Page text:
Latest revision 05-09-2022


Size, Mass and Age

$ \def \SP {\quad ; \quad} \def \OF {\quad \mbox{or} \quad} \def \hieruit {\quad \Longrightarrow \quad} $ We have seen with Length Contraction that the size of an atom is inversely proportional with the rest mass of the electron, and upon refinement also inversely proportional with some of the rest mass of the proton. In general, it is inversely proportional with elementary particle rest mass. That mass has been smaller in the past. It is concluded herefrom that atoms have been bigger in the past. For things composed of solid materials and fluids, this means that lengths $L$ and volumes $V$ have been bigger in the past than they are now: $$ \frac{L}{L_0} = \frac{m_0}{m} \SP \frac{V}{V_0} = \left(\frac{m_0}{m}\right)^3 $$ It makes no difference whether lengths are still measured the old fashioned way - with a rod made of some solid material - though according to modern atomic standards, lengths are measured nowadays with the wavelength of light. Length $L$ is anyway inversely proportional with elementary particle rest mass. Density $\,\rho\,$ is defined as mass divided by volume. Therefore: $$ \frac{M/V}{M_0/V_0} = \boxed{\large \frac{\rho}{\rho_0} = \left(\frac{m}{m_0}\right)^4} $$


Pulsating Stars: Stars that Breathe already have been subject of our attention. At page 20 of the PDF article and next a mathematical model is presented that will be of interest to us. An equation, also called the period-mean density relation, shows that the pulsation period of a star is inversely proportional to the square root of its mean density. Mimicking the derivation in more detail: $$ \Pi = 2\int_0^R\frac{dr}{\sqrt{\frac{2}{3}\gamma\pi G \rho(R^2-r^2)}} = \frac{2}{\sqrt{\frac{2}{3}\gamma\pi G \rho}} \int_0^1 \frac{d(r/R)}{\sqrt{1-(r/R)^2}} \\ = \frac{2}{\sqrt{\frac{2}{3}\gamma\pi G \rho}} \left[ \arcsin(x) \right]_{x=0}^{x=1} = \frac{2}{\sqrt{\frac{2}{3}\gamma\pi G \rho}} \frac{\pi}{2} = \sqrt{\frac{3\pi}{2\gamma G \rho}} $$ Here $\Pi=$ pulsation period, $\gamma=$ ratio of specific heats for the stellar material ($=5/3$ for a monatomic gas), $G=$ gravitational constant, $\rho=$ density. Hence, in concordance with the above we have: $$ \frac{\rho}{\rho_0} = \left(\frac{m}{m_0}\right)^4 \hieruit \frac{\Pi}{\Pi_0} = \left(\frac{m_0}{m}\right)^2 $$ More details are found in Radial Stellar Pulsations: A Rough Explanation of the Period-Luminosity Relation. There we see that the luminosity $L$ is roughly proportional to the area of the star surface ($=\pi R^2$ with $R=$ radius) as seen by an astronomer: $$ L \sim R^2 \hieruit \frac{L}{L_0}=\left(\frac{R}{R_0}\right)^2 = \left(\frac{m_0}{m}\right)^2 $$ Consequently: $$ \frac{\Pi}{L} = \frac{\Pi_0}{L_0}\frac{(m_0/m)^2}{(m_0/m)^2} = \frac{\Pi_0}{L_0} $$ This is a very important consequence: the Age of a Cepheid does not alter its Period-Luminosity Relation.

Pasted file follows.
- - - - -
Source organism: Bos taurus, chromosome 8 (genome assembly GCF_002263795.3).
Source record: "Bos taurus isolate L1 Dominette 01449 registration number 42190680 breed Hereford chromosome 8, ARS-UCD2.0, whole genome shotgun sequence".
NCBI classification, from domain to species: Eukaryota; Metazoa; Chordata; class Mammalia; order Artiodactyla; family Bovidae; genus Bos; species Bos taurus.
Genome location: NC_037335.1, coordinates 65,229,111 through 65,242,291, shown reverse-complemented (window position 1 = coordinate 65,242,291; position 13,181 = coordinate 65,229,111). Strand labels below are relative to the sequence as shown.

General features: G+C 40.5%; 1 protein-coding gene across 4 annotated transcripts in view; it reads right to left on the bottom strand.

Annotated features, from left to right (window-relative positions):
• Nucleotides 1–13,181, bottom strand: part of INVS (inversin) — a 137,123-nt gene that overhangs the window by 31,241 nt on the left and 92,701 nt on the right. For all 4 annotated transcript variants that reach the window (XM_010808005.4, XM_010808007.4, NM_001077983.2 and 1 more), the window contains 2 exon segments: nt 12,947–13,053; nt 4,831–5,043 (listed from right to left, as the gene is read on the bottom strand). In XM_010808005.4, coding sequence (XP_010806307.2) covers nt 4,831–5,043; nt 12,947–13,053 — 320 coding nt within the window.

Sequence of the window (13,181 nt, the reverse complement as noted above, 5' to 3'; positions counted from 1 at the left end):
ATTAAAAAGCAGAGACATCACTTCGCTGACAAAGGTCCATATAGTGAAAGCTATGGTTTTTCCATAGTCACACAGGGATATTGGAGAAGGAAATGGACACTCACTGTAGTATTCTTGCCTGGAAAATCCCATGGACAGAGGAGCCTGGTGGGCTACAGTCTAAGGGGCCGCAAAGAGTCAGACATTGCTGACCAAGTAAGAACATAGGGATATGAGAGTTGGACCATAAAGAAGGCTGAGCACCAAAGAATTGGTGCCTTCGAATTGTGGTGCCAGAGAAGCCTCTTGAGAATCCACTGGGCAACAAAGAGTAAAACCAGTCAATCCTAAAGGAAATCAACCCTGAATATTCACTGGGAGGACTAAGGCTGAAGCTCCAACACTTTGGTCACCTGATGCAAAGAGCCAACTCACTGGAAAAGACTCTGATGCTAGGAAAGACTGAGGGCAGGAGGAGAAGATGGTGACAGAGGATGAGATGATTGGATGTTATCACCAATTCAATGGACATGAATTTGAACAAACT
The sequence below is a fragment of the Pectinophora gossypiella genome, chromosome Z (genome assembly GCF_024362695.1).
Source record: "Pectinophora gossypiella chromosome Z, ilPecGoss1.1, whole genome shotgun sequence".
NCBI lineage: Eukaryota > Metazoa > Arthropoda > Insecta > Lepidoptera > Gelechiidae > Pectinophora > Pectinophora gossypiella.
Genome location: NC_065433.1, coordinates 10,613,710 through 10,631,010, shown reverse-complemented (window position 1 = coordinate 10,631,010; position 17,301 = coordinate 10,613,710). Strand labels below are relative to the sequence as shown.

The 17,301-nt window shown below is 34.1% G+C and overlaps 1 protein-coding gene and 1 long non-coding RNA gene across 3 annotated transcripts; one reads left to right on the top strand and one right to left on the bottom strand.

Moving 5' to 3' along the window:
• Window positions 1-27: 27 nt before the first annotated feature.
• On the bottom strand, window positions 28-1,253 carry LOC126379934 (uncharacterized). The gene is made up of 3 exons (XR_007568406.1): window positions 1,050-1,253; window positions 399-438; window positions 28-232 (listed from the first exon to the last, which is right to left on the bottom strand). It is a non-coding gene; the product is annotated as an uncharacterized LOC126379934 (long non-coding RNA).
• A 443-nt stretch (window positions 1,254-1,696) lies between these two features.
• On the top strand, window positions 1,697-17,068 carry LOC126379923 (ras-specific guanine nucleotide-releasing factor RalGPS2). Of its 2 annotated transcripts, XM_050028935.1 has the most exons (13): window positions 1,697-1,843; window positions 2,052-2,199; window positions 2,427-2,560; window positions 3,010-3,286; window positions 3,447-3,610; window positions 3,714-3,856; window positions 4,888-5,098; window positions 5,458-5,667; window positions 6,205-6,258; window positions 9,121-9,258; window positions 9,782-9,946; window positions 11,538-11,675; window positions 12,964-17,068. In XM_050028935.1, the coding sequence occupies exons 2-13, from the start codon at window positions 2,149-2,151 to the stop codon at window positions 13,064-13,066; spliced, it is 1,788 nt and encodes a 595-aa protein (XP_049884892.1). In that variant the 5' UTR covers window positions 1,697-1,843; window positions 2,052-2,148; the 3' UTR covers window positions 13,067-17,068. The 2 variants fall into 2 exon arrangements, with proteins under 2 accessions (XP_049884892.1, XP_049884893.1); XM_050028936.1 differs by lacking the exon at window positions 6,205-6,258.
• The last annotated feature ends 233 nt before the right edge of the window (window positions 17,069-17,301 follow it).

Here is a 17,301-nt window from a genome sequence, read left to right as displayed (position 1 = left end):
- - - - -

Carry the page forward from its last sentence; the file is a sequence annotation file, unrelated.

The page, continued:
Cepheids are standard candles in Unified Alternative Cosmology as they already are in common cosmology.


References and quote mining to begin with: Space probes have shown that comets, when visited, have a rocky appearance; they are no "dirty snowballs", at all! But from Wikipedia we also learn that Known comets have been estimated to have an average density of $\,0.6\; g/cm^3$. Which seems to be in contradiction with their rocky appearance, because common Rock and Mineral Densities on earth have a mean value of approximately $2.6\;g/cm^3$. We shall demonstrate now that the discrepancy is readily resolved by a little bit of UAC.